Husband and I went to the appointment with hearts beating overtime, pulses racing, and tummy doing flip-flops. We also cried when we went in. Scared, not knowing what to expect, I somehow assumed the worst. All I could think of was the accepted thickness indicator, the fact that my melanoma measured 6mm, and a prognosis of survival being 37 – 50% for staying alive for the next 3 – 5 years. Not good odds at all. Having been told that the scan came back clear was the greatest feeling in the world. The massively heavy weight bearing down on my shoulders had been lifted. I was being given a second chance. Having arrived crying, we also left the appointment in tears; but these were tears of relief, of happiness, of joy.

Son was so happy and elated, too: the best news ever. His partner texted the following:

We are both so relieved. Just get the biopsy done and dusted, for peace of mind, then you can totally move on feeling blessed. Make sure you do learn from this awful experience though. It was a gift so you could fully realise you need to actually start enjoying your lives together now. We’re here for a good time, not a long time. Love you very muchly xxxx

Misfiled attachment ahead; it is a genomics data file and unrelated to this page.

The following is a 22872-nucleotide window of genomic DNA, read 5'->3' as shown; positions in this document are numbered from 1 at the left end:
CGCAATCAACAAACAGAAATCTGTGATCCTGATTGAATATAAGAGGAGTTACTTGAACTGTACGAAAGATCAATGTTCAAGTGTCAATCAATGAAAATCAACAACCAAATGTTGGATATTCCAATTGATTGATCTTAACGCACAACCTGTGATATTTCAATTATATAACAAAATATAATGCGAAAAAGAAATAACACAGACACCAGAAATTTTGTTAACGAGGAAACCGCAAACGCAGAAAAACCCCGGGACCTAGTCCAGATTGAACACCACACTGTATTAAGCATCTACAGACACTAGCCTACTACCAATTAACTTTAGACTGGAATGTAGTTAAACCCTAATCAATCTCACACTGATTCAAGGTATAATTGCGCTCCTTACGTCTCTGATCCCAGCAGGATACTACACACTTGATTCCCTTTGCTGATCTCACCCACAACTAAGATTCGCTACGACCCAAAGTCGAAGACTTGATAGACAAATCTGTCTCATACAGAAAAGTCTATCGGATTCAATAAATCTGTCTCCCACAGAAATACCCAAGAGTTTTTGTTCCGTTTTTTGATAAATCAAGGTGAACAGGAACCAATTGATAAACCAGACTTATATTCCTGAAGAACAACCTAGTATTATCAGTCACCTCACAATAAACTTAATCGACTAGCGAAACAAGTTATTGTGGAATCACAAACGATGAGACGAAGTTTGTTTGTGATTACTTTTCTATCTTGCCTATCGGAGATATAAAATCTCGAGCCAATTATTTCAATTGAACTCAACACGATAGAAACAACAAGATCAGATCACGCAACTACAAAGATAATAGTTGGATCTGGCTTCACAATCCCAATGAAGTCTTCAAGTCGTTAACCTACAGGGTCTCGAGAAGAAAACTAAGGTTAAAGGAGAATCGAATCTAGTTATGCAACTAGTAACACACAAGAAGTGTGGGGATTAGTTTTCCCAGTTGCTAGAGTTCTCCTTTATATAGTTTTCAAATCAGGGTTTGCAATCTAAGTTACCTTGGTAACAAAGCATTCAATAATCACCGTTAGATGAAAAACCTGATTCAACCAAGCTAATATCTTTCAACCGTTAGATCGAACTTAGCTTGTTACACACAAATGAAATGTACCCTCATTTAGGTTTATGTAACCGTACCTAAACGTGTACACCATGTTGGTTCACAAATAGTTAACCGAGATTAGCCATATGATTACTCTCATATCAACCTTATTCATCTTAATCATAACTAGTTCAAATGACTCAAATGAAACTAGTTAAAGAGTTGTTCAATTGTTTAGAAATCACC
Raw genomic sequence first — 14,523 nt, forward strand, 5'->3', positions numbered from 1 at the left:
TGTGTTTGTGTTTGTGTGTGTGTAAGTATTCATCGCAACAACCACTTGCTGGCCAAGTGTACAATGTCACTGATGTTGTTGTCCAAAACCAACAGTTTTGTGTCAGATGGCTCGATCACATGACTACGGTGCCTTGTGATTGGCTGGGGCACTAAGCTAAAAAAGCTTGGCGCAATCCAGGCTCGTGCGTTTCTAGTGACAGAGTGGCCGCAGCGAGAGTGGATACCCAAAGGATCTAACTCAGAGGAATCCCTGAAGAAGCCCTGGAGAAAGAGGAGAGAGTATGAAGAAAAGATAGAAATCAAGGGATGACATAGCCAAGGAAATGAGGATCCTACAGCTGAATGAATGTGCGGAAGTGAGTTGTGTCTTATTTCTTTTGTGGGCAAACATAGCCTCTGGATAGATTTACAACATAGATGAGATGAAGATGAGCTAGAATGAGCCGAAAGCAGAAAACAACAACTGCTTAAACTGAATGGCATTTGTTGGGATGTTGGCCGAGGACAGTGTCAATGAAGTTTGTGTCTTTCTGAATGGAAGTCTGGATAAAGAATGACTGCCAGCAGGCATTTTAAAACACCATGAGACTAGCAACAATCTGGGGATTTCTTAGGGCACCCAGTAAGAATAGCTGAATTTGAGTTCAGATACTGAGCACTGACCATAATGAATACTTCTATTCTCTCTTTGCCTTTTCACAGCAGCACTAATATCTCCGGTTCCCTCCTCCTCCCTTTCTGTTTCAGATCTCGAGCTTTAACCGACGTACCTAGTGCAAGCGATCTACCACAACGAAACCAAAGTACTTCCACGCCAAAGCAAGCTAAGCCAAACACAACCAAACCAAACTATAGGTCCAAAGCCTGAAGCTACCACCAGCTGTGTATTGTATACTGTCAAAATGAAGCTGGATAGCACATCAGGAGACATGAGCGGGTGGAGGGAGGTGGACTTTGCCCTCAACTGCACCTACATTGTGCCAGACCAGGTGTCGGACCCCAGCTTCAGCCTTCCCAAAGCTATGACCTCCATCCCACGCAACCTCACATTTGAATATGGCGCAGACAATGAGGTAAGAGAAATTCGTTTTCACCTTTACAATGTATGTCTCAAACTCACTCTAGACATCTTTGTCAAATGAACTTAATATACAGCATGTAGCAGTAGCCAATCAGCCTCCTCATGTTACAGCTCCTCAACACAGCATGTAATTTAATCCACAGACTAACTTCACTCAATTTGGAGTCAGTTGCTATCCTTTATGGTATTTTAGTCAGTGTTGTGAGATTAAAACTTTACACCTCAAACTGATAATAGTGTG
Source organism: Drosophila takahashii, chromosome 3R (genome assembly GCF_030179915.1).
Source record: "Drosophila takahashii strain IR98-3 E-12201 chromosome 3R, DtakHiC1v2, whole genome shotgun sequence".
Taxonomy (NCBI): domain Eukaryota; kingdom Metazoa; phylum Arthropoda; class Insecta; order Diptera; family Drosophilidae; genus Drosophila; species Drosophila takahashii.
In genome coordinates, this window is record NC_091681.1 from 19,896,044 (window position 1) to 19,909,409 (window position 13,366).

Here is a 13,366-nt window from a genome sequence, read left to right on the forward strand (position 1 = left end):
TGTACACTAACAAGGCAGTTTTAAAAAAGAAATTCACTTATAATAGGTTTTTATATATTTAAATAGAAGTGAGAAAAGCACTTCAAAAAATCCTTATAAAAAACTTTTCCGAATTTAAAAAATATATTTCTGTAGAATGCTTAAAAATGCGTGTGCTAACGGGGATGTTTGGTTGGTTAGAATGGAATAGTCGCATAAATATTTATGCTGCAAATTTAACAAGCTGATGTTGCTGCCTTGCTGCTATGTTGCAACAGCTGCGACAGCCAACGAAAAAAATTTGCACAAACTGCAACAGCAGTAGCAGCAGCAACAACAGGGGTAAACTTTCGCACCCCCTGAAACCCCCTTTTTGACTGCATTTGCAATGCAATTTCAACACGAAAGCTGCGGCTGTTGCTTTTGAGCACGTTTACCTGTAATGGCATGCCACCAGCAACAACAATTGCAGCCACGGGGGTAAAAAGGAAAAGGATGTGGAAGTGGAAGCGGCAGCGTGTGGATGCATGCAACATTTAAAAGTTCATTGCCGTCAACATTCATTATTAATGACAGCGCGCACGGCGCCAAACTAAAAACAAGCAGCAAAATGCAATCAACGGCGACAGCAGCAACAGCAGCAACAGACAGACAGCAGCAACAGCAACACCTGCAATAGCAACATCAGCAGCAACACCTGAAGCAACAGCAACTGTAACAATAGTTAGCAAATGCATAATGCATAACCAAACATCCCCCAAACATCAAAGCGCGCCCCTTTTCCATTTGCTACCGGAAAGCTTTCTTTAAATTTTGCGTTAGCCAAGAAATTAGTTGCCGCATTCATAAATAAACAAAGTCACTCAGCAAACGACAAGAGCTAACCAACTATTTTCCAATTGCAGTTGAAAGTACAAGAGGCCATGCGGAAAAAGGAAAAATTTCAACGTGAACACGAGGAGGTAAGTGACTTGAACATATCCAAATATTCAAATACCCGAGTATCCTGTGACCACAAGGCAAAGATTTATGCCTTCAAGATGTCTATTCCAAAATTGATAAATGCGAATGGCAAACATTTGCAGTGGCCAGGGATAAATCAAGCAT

Such lovely, tender, thoughtful words.

I still keep my leg elevated, and have it dressed twice a week. I have further appointments coming up. I will not be going back to work soon, and certainly will not be spending a week on the beach with a group of students, learning to surf.

I need to fully recover, to get back to feeling ‘normal’, before going back in the classroom. The nurse told me today that there is no point returning too soon, and undoing all of the healing process.

I feel so amazingly well looked after. Today’s consultant has rearranged her theatre list, and will do the wider excision on my back on Monday, 9am, just because I said I would prefer her to carry out the procedure and no-one else

Positive, positive, positive all the way.

A truly amazing end to the day.